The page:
My Teen Romantic Comedy SNAFU TOO!
by Nick Creamer,
Today's episode focused on one of the unsung stars of SNAFU - Hayama Hayato. Always hanging at the periphery of the story, and often being used as a direct foil for Hachiman, Hayato is, like all SNAFU characters, a fully-realized person with his own desires, insecurities, and imperfect self-image. And with the Service Club's big issues out of the way and course selections imminent, the show took some time to examine his position a little more closely, offering reflections on Hikki's own journey along the way.
The episode opened with two big questions: “sciences or liberal arts?” and “is it true that Hayato is going out with Yukinoshita?” These questions propelled basically all the drama of the episode, as Hayato's frustration with the assumptions of identity that surround him bled into the question of whether he'll be joining his friends in the liberal arts track, or letting their group fade away. Iroha proposed the second question to Yukino directly, at her birthday party, as troll Iroha is prone to do, and Yukino's answer was perfectly in line with her character: “that obviously isn't true. These are just the petty suspicions of a lowlife.” For Yukino, that works; as she states when Yumiko poses the same question, she's used to toxic rumors, and “as long as the people closest to me understand, that's enough.”
For Hayato, the situation isn't so easy. As Iroha says, “Hayama is everyone's Hayama” - everyone has an expectation of who he is, everyone orients themselves in his context. Hachiman and Yukino can simply retreat from social responsibility, if they want to; Hayato is too connected and invested for that. Yumiko is so upset at the thought of losing Hayato's friendship that she actually comes to tears in the service clubroom, and requests they find out his class choice so the group can stay together. But what about Hayato's feelings?
Hayato is tired. Hayato has been tired all season long, ever since the drama of the first two episodes. It's clear that Hachiman's unconsidered words, when he accused Hayato of maintaining fake friendships, have actually had some effect on him; Hayato is buckling under the weight of expectations, and as he confessed to Hachiman earlier, he doesn't feel he is or maybe even wants to be the person everyone expects of him. Hayato is competent and collected and clearly invested in everyone around him, but he's still an insecure teenager, and his darkest thoughts make him doubt he can really be “everyone's Hayama.” He refuses to tell Hachiman his career path, and even snaps back with “can you stop being so intrusive?” - a phrase he takes back, but clearly one he thinks might actually be representative of his “true self.”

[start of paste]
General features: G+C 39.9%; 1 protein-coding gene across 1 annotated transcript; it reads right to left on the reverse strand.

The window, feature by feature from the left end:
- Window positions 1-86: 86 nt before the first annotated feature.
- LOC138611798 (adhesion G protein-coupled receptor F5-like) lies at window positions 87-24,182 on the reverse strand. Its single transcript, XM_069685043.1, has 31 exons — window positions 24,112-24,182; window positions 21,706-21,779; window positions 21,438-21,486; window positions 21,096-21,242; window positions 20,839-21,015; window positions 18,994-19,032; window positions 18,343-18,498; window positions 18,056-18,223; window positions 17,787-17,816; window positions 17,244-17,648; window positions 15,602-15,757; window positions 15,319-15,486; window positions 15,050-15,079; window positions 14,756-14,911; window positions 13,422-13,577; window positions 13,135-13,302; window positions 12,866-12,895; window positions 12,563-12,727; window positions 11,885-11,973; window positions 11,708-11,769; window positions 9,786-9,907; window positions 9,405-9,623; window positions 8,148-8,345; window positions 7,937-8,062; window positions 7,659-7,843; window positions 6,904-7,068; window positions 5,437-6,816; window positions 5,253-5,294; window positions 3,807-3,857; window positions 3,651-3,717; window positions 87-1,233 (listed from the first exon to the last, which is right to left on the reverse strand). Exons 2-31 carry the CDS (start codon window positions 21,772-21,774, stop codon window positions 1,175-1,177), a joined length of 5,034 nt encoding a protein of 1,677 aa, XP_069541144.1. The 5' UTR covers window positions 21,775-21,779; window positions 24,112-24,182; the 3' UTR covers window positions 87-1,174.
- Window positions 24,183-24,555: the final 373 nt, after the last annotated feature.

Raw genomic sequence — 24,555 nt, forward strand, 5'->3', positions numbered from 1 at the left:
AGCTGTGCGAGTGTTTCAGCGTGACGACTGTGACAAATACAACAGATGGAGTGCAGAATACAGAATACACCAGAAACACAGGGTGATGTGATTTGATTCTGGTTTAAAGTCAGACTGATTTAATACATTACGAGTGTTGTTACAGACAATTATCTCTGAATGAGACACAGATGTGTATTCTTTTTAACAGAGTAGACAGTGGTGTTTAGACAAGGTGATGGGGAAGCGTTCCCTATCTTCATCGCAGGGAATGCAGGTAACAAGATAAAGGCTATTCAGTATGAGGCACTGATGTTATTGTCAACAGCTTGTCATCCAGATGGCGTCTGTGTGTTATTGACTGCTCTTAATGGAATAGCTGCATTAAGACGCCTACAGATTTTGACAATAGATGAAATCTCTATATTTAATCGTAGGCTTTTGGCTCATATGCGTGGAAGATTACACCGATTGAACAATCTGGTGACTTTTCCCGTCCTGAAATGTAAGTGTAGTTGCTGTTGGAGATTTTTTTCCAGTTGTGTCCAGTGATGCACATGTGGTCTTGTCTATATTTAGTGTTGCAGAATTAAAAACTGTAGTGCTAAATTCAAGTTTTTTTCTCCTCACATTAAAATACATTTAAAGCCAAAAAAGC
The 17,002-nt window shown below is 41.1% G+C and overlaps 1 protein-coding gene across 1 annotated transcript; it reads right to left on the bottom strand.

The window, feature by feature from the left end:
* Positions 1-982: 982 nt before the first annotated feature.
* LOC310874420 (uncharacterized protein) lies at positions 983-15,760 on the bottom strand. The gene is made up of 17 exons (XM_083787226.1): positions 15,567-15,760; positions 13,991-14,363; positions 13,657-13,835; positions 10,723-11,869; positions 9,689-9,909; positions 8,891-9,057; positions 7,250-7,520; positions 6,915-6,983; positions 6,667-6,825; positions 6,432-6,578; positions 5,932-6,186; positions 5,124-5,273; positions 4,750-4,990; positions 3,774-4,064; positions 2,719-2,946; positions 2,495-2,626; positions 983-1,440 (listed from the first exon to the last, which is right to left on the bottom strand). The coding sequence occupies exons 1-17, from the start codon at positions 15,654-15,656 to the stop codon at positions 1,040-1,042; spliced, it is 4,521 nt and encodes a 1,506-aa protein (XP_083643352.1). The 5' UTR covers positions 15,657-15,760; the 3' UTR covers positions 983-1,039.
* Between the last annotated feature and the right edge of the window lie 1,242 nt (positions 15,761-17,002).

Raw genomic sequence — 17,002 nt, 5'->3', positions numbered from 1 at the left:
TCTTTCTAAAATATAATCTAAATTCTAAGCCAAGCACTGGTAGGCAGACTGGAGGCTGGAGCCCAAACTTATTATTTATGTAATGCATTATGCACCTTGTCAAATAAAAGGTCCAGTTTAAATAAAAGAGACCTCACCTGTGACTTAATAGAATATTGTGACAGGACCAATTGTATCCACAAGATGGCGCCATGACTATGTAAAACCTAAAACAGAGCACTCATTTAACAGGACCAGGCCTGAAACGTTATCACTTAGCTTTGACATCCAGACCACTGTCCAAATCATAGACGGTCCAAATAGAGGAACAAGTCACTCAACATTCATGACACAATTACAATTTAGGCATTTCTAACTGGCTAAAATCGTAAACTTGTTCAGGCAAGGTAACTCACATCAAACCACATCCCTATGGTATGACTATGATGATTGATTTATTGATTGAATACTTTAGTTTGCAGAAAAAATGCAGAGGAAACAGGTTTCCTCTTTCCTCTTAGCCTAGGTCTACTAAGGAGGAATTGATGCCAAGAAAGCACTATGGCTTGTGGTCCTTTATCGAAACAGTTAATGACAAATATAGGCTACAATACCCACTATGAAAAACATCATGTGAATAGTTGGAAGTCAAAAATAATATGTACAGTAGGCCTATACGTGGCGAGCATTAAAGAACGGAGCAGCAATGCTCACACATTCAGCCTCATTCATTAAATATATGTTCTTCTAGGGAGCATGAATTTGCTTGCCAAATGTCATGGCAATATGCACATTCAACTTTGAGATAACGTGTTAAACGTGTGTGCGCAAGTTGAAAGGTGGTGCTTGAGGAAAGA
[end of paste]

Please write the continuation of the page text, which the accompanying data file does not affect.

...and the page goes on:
In the end, Hachiman is able to force an answer by isolating Hayato for another talk and playing up his own Hachiman-ness. He opens with the intentionally cruel “was Miura handy for keeping girls away?”, and then directly states that Hayato wants to stop being “everyone's Hayama.” He acts like everything you'd expect of a Hachiman, and Hayato is grateful for the reminder; he frankly responds that he dislikes Hachiman, and felt inferior to him, so he won't play into Hachiman's backhanded plan for letting the group dissolve without damage. Hayato and Hachiman each see something of themselves that they dislike in the other - Hayato sees his own least charitable thoughts in Hachiman's philosophy, Hachiman sees his own “hypocrisy” in the way Hayato manages friendships and expectations. Neither of these insights are the great identity disasters these characters make them out to be; they're mainly just reflections of their own insecurities, as well as more evidence that people are complicated and have many sides. This mutual “dislike” makes for a unique kind of friendship between the two of them, as Hachiman gives Hayato a chance to essentially indulge in a side of himself he's not really comfortable with - but by the end of the episode, Hayato has returned, secure again in who he is for now. Living under heavy expectations can cause you to doubt yourself, but sometimes you live under expectations because you're the kind of person who can actually meet them.
Nick writes about anime, storytelling, and the meaning of life at Wrong Every Time.
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